“The adoption of the University 2030 and 2050 carbon targets supports UK and many other countries commitment towards carbon neutrality. The University like other organisations and countries continuously review its opportunities to accelerate transition to a low carbon economy,” Warwick told The Boar.
It’s all very well and good encouraging students to adopt the behavioural changes necessary to help reduce carbon emissions, but the university needs to facilitate these changes
– Becca Brown, Warwick SU Environment and Ethics Officer
Earlier this year, the University was awarded a score of 12.5% for its carbon reduction in People and Planet’s environment and ethics league table.
Zero marks were given by the table’s creators for the stipulation on a change in carbon intensity over the last year.
However, for the section on carbon management, which included having a plan and looking at Scope 3 emissions, Warwick scored 70%.
Warwick Students’ Union (SU)’s Environment and Ethics Officer Becca Brown commented: “Are these carbon reduction stats reflective of how much really could have been done in light of our horrific climate crisis? Thanks to hard work and raised awareness, the university is now on board with new aims of zero emissions by 2030. But how exactly will progress and improvement be achieved?
“It’s all very well and good encouraging students to adopt the behavioural changes necessary to help reduce carbon emissions, but the university needs to facilitate these changes.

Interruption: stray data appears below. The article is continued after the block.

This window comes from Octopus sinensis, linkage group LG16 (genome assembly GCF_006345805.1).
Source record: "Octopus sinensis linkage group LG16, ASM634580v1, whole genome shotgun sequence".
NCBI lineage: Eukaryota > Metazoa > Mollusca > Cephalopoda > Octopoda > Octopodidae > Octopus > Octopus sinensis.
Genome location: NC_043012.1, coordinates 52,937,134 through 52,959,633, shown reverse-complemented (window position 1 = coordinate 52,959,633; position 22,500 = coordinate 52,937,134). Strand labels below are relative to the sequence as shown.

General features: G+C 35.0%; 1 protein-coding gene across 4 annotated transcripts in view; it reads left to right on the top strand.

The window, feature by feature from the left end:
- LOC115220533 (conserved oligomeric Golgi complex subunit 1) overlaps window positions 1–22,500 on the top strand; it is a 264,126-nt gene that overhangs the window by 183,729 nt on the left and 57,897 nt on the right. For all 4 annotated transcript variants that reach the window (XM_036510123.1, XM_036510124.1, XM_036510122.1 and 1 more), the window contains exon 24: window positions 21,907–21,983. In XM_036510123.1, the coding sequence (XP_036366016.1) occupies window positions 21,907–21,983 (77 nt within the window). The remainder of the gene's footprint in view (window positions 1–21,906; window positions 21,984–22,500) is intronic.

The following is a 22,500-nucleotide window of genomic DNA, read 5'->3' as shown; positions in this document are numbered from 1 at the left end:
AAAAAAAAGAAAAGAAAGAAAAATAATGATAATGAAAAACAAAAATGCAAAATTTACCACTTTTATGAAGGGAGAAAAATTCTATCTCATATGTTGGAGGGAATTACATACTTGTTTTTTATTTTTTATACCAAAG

“There needs to be a radical overhaul of our energy sourcing and consumption, we need to fully divest from fossil fuels and ensure any new and future buildings are either carbon neutral or energy plus, totally squashing our output.”
With regard to its carbon reduction since 2005/06, the University told to The Boar: “Thanks to its continued success the university has significantly expanded over the years. However, the University has also worked hard to mitigate environmental impacts and enhance sustainability so outputs will fluctuate as both new buildings and those mitigations come on line.
“The approach implemented over the last 10 years has successfully reduced university carbon emissions based on three pillars: energy efficiency in buildings and infrastructure services; developing the university CHP and heat network; and behaviour change.”
Warwick added: “The need for urgent action will require not only the University as an organisation to mobilise its resources, but for all of us in the University community to take our share of initiatives and responsibility to adopt necessary behaviours and practices.”